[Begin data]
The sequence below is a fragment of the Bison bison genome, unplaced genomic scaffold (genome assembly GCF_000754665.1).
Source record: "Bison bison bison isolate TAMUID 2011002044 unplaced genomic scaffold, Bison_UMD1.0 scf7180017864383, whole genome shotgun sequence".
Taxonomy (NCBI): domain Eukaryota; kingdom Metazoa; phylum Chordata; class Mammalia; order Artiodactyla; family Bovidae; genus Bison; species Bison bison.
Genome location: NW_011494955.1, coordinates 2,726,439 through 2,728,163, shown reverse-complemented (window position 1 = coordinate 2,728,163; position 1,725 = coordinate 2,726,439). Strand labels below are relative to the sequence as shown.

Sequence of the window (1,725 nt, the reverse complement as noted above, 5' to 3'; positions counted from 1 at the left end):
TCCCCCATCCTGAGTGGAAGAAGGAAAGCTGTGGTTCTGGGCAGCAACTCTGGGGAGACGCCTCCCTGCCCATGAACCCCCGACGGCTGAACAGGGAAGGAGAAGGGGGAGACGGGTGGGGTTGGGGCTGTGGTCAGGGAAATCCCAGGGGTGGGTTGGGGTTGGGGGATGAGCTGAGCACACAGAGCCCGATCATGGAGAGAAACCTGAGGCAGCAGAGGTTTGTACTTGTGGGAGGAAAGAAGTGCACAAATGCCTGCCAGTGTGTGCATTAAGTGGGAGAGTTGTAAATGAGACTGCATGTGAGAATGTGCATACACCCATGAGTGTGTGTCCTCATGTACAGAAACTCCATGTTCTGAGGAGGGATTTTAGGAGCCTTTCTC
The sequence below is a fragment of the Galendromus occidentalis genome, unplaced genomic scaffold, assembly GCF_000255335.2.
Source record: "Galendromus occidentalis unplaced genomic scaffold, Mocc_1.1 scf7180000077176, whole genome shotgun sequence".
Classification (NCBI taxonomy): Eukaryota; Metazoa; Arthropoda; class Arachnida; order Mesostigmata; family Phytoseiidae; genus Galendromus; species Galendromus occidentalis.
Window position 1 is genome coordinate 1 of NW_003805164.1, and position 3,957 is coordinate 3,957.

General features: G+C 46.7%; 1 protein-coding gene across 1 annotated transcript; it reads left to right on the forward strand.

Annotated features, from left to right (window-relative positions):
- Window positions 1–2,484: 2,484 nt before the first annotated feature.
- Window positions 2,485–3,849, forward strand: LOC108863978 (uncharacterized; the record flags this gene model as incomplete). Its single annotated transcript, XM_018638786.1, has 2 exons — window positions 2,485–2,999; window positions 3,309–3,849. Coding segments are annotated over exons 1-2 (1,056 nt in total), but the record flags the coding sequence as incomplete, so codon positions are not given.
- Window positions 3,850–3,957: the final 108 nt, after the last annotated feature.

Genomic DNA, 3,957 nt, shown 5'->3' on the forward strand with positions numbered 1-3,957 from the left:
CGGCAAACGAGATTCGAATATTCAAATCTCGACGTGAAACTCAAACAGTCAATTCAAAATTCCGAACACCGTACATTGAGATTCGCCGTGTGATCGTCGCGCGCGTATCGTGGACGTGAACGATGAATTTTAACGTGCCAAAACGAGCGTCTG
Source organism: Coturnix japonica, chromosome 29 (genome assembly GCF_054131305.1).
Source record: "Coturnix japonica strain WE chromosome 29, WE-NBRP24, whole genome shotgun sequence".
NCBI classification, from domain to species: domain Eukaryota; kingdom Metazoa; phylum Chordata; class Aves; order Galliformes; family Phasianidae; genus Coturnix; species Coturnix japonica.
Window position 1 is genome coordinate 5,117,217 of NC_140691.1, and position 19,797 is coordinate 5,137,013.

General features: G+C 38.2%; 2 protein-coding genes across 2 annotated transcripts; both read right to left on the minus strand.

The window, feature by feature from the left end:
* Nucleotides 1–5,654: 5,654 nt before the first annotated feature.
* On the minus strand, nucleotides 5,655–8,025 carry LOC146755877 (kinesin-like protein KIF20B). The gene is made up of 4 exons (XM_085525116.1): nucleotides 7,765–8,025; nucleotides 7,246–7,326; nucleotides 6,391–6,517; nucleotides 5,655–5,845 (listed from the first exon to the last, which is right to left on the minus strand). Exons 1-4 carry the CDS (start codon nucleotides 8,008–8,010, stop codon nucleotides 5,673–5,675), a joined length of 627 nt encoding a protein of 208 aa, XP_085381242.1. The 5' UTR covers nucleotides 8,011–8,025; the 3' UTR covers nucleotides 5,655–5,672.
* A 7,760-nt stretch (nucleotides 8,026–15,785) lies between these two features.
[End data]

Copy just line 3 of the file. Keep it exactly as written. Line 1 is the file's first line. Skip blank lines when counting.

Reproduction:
Taxonomy (NCBI): domain Eukaryota; kingdom Metazoa; phylum Chordata; class Mammalia; order Artiodactyla; family Bovidae; genus Bison; species Bison bison.